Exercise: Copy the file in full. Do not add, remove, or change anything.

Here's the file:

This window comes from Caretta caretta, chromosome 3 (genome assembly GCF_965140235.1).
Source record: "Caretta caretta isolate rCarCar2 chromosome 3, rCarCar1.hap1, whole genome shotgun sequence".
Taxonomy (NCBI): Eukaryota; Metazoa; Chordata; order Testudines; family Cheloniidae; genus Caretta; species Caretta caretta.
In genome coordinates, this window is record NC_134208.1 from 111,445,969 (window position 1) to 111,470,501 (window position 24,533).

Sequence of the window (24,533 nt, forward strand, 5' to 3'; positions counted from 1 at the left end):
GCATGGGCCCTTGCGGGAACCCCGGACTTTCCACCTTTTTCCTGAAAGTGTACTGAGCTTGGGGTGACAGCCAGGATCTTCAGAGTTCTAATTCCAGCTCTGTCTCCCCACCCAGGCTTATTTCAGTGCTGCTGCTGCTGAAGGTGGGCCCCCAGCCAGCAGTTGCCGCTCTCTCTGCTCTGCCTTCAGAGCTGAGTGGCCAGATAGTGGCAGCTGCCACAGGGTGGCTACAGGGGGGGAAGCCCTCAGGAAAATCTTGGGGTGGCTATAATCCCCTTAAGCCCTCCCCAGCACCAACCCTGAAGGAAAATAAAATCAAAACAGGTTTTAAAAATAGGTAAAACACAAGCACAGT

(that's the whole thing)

This window comes from Caretta caretta, chromosome 3 (genome assembly GCF_965140235.1).
Source record: "Caretta caretta isolate rCarCar2 chromosome 3, rCarCar1.hap1, whole genome shotgun sequence".
Taxonomy (NCBI): Eukaryota; Metazoa; Chordata; order Testudines; family Cheloniidae; genus Caretta; species Caretta caretta.
In genome coordinates, this window is record NC_134208.1 from 111,445,969 (window position 1) to 111,470,501 (window position 24,533).

Sequence of the window (24,533 nt, forward strand, 5' to 3'; positions counted from 1 at the left end):
GCATGGGCCCTTGCGGGAACCCCGGACTTTCCACCTTTTTCCTGAAAGTGTACTGAGCTTGGGGTGACAGCCAGGATCTTCAGAGTTCTAATTCCAGCTCTGTCTCCCCACCCAGGCTTATTTCAGTGCTGCTGCTGCTGAAGGTGGGCCCCCAGCCAGCAGTTGCCGCTCTCTCTGCTCTGCCTTCAGAGCTGAGTGGCCAGATAGTGGCAGCTGCCACAGGGTGGCTACAGGGGGGGAAGCCCTCAGGAAAATCTTGGGGTGGCTATAATCCCCTTAAGCCCTCCCCAGCACCAACCCTGAAGGAAAATAAAATCAAAACAGGTTTTAAAAATAGGTAAAACACAAGCACAGT